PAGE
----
Lameness Evaluation

A lameness work-up is a series of examinations and tests which are undertaken to identify the location of a lameness.

1. Detailed History, it is important to start with these basic questions:
  • When was the lameness first noticed?
  • What was the horse doing around the time the lameness started?
  • Has the lameness worsened since it was first noticed?
  • Does the horse have any previous known lameness issues?
  • What is the use/intended purpose for this horse?
2. Conformation and standing examintaion

Assessment of conformation is performed with the horse standing squarely on flat ground.  This allow evaluation of hoof-pastern axis, limb angulation and joint loading/effusions to be assessed.  Palpation of the neck, withers, back and pelvis are also performed with the horse stood quietly to give further information regarding localised points of pain.

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3. Evaluation of Movement

The horse is assessed in a straight line at the walk, trot and canter.  Further examination on the lunge at walk, trot and canter may be necessary as not all lameness can be detected in the straight-line motion.  The lame leg is identified during this examination in addition to any abnormalities of foot placement, arc-of-flight and limb motion.

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4. Flexion Testing

Flexion Testing is useful to induce a temporary strain of the joint which can exacerbate a lameness and aid in localising the lameness to a particular sight. Examination of the contra-lateral limb can be performed to establish a baseline or to assess if the lameness is bilateral.

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5. Perineural or intra-articular analgesia

Perineural or intra-articular analgesia (nerve and joint blocks)involve injecting local anaesthetic either around nerves or directly into joint(s).  It is quite common for horses with lameness problems not show any outward signs of heat, swelling or pain on palpation which would aid in localising the site of the lameness.  Desensitizing particular areas within the affected limb and re-evaluation of the lameness enable the horse to demonstrate an improvement in lameness when the affected site is no longer the source of pain.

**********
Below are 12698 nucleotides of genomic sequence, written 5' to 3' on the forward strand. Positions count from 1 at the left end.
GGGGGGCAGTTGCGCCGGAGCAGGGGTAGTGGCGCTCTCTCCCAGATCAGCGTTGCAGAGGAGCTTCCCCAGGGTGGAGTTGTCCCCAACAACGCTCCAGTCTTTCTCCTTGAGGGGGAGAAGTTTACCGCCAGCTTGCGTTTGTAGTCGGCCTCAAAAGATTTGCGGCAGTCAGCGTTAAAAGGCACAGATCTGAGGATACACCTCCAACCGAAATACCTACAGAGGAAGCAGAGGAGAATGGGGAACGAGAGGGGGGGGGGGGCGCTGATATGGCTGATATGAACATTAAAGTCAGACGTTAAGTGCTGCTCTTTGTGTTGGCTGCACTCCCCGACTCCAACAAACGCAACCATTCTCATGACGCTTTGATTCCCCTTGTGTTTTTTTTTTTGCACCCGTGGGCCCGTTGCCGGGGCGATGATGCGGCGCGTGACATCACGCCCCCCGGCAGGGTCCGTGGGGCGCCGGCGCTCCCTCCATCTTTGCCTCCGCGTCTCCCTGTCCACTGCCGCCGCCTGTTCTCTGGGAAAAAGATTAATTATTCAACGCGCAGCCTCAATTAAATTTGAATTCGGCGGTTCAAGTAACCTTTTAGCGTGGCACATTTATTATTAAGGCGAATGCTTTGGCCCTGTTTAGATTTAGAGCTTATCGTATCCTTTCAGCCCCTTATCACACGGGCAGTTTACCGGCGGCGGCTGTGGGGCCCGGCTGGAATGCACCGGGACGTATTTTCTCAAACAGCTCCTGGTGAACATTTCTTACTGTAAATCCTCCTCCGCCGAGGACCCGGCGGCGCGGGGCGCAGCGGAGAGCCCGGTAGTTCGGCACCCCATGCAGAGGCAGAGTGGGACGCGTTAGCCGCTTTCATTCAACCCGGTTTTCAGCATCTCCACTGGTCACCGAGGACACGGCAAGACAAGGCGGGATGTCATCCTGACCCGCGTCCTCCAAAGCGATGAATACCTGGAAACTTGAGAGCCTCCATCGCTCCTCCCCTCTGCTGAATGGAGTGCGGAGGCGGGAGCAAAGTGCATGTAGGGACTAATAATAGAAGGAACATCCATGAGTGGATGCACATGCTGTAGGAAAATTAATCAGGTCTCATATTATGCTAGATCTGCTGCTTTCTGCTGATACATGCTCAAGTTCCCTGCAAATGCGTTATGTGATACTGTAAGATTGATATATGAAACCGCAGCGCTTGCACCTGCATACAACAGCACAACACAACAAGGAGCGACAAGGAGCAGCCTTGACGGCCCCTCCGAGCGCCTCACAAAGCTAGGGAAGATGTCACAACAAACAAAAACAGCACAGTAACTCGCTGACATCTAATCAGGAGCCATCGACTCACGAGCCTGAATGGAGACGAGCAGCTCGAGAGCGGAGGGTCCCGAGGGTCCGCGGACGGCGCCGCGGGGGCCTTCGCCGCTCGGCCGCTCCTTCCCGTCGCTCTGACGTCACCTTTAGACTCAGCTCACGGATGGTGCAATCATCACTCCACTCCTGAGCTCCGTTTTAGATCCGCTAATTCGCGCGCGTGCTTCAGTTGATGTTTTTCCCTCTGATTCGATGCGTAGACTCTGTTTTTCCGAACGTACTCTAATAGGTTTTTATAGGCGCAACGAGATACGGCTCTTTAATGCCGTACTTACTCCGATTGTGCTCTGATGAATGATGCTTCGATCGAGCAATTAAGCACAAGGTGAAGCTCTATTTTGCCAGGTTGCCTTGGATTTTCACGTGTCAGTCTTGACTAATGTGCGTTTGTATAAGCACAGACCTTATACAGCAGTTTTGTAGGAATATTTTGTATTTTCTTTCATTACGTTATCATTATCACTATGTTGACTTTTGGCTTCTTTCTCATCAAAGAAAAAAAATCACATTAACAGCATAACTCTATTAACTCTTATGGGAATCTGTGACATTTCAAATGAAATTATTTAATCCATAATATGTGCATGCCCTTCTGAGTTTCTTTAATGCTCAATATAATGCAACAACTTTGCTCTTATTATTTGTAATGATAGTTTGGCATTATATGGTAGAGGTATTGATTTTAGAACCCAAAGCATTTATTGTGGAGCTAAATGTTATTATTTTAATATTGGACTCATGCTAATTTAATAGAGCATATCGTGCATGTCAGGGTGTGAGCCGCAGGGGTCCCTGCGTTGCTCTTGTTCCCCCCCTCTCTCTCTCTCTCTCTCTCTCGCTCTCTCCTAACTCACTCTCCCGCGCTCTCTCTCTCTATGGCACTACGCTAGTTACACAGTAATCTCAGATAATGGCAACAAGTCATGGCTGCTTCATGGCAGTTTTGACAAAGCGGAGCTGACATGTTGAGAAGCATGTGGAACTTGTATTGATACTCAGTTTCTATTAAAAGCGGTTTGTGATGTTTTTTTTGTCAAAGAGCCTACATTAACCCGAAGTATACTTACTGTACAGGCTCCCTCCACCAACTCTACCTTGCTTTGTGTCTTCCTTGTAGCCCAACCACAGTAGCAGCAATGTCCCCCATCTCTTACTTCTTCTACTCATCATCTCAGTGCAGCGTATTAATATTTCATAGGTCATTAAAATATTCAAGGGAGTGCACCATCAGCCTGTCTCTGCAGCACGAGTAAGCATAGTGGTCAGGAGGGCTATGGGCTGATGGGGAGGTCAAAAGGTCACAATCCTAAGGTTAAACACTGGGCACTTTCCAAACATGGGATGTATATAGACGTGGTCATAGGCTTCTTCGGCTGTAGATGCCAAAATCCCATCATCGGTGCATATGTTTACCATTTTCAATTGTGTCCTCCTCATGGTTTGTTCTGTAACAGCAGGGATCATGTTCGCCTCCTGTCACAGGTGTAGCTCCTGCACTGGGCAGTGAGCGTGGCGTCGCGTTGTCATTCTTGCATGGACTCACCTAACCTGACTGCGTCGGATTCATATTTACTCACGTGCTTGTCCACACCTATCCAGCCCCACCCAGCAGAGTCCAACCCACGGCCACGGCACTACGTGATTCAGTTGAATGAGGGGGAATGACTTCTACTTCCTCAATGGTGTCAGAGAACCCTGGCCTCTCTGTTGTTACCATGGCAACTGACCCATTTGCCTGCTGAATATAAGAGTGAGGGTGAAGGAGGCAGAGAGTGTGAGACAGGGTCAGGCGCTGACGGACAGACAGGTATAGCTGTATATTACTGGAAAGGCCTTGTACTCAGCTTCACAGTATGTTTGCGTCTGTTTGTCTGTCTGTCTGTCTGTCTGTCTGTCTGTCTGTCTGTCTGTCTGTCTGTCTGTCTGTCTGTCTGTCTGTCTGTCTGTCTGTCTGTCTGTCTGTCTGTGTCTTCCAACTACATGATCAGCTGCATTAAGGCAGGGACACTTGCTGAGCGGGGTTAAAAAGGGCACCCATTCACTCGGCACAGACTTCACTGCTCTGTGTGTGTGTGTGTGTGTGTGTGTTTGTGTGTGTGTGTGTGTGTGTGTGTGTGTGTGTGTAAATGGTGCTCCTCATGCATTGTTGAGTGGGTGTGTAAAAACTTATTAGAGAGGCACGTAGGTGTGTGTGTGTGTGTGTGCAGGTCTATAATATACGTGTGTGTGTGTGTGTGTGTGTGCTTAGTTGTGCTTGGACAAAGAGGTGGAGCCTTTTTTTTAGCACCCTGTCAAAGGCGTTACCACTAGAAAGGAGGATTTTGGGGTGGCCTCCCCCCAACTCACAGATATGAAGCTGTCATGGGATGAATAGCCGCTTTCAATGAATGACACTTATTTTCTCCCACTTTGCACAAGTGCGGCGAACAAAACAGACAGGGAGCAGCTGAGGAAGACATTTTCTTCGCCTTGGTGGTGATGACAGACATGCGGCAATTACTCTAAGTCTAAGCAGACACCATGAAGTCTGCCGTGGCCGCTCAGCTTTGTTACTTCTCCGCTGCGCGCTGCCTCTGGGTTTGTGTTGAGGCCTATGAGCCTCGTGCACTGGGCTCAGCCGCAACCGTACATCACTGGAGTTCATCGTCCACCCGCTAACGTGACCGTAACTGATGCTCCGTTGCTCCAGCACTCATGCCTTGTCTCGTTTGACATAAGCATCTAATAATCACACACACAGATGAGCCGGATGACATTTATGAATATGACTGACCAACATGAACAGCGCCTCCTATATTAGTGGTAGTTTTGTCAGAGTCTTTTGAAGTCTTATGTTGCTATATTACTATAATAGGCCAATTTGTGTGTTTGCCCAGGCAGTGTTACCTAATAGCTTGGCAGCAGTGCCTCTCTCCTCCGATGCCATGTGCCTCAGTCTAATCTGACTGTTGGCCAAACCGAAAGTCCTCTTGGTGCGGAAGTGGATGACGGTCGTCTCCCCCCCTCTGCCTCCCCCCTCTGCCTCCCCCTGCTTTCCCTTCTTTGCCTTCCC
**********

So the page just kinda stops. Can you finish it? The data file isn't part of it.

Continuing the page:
6. Diagnostic Imaging

Once the source of the pain has been localised, imaging is then performed to identify the cause of the lameness.  The main imaging modalities used are:

  • Radiography (bone structures): The portable x-ray machine enables radiographs to be taken on property or to assess injuries ‘in the field’.  The digital images produced can be viewed immediately and the ability to manipulate the image facilitates diagnosis of subtle lesions.  The images are then uploaded onto a database and can be emailed to specialists as required.
  • Ultrasonography (soft tissue structures): The battery powered portable ultrasound machine is used on property (ideally in a darker stable) to assess ligaments and tendons for injury.
7. Therapeutics/Management

Depending on the duration of the lameness, therapeutics can involve short term inflammation management and long term rehabilitation programs.

Additional treatment options to be considered include:

  • Extracorporeal Shock Wave Therapy
  • Therapeutic Ultrasound
  • Red Light Therapy
  • Physiotherapy